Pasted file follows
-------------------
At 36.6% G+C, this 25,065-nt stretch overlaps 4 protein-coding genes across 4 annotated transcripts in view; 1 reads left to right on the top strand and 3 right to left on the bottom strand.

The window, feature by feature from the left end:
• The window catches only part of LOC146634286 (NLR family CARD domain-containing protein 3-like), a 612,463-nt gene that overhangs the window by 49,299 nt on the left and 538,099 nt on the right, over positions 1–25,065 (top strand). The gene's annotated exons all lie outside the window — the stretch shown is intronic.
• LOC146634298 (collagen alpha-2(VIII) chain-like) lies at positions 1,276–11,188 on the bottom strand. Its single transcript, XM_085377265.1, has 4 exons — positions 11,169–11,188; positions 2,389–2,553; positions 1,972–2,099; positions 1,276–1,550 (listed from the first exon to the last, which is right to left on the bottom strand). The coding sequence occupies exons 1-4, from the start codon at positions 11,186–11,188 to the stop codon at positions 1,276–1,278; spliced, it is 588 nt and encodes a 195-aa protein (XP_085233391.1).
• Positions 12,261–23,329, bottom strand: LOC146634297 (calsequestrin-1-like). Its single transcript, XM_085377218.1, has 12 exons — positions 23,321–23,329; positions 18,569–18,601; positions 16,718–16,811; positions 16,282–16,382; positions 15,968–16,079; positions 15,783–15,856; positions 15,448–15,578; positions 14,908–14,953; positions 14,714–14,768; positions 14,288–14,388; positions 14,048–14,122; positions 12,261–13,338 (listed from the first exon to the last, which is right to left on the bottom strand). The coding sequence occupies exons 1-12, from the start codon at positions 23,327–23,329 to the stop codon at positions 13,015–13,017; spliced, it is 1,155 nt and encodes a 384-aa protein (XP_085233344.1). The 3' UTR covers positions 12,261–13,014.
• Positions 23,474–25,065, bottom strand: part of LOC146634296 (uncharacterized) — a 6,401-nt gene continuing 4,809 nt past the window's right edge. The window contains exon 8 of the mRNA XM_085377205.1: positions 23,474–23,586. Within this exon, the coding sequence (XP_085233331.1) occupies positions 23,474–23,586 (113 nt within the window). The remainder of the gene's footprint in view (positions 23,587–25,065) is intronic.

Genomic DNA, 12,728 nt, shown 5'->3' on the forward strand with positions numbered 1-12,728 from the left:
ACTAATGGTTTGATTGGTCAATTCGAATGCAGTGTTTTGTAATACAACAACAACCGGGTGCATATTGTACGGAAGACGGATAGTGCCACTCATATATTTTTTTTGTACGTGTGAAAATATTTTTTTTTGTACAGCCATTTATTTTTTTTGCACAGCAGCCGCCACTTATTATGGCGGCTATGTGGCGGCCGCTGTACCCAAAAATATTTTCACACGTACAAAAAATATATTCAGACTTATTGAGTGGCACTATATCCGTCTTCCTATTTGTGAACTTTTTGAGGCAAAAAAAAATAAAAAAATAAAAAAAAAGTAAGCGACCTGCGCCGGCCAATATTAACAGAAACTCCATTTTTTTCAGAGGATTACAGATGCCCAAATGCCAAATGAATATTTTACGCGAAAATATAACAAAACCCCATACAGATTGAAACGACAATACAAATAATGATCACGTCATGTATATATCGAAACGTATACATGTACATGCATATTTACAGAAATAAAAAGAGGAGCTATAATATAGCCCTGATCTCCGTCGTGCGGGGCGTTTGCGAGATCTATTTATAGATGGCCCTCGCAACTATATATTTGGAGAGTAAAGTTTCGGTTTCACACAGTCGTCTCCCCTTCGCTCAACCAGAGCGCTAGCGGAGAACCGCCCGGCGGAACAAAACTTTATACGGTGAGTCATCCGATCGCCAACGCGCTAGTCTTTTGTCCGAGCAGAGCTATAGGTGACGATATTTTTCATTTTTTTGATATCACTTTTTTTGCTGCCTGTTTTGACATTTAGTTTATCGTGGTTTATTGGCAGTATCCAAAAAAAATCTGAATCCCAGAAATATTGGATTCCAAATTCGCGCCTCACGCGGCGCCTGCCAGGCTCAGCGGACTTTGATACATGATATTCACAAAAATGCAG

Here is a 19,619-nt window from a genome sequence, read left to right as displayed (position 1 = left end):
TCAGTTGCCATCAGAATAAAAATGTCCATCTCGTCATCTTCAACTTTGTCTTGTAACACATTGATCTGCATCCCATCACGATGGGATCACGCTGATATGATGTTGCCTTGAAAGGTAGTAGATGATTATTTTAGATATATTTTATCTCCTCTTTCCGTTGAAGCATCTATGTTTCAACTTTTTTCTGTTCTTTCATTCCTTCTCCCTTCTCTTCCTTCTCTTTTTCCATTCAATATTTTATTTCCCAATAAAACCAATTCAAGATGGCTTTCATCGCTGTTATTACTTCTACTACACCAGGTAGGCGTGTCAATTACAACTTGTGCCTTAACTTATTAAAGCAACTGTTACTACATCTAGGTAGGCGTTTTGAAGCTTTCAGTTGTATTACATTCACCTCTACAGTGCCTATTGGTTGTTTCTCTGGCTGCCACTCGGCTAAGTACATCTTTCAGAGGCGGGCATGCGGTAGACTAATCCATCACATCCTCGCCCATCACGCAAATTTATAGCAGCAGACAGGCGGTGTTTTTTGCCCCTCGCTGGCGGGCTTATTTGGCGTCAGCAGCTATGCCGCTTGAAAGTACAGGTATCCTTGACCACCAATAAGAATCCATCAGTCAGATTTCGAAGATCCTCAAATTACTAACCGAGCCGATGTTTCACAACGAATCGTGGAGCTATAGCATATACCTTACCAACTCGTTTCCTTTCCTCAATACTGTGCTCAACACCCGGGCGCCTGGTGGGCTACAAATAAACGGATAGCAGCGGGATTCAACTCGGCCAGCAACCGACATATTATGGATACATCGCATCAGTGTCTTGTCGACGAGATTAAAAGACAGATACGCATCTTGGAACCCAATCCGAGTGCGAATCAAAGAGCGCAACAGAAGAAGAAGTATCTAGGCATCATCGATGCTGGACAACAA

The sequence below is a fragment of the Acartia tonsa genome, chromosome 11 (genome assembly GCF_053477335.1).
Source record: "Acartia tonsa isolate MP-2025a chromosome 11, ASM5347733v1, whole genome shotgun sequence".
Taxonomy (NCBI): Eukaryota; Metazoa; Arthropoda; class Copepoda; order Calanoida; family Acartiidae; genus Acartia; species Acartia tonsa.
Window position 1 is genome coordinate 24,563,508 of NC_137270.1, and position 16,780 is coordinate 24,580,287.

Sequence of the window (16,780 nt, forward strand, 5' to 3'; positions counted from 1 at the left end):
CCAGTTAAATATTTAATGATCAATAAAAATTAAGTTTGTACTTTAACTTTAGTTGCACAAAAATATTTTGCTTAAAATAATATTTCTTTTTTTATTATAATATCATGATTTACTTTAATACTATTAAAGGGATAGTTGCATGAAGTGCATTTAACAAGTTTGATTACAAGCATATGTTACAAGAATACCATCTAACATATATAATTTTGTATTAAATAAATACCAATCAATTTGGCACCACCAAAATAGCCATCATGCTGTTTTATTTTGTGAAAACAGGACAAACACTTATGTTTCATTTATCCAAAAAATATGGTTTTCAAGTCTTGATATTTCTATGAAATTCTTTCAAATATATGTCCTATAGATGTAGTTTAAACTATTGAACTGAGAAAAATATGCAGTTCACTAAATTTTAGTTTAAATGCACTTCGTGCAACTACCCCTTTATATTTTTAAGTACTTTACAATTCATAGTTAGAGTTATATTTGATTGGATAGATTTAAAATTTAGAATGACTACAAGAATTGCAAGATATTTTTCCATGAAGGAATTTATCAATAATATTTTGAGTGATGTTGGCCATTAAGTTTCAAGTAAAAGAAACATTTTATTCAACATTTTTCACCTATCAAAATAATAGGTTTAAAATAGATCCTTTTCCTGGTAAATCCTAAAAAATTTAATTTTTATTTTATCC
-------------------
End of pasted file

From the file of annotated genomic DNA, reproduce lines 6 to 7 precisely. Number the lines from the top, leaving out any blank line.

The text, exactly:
• Positions 23,474–25,065, bottom strand: part of LOC146634296 (uncharacterized) — a 6,401-nt gene continuing 4,809 nt past the window's right edge. The window contains exon 8 of the mRNA XM_085377205.1: positions 23,474–23,586. Within this exon, the coding sequence (XP_085233331.1) occupies positions 23,474–23,586 (113 nt within the window). The remainder of the gene's footprint in view (positions 23,587–25,065) is intronic.

Genomic DNA, 12,728 nt, shown 5'->3' on the forward strand with positions numbered 1-12,728 from the left: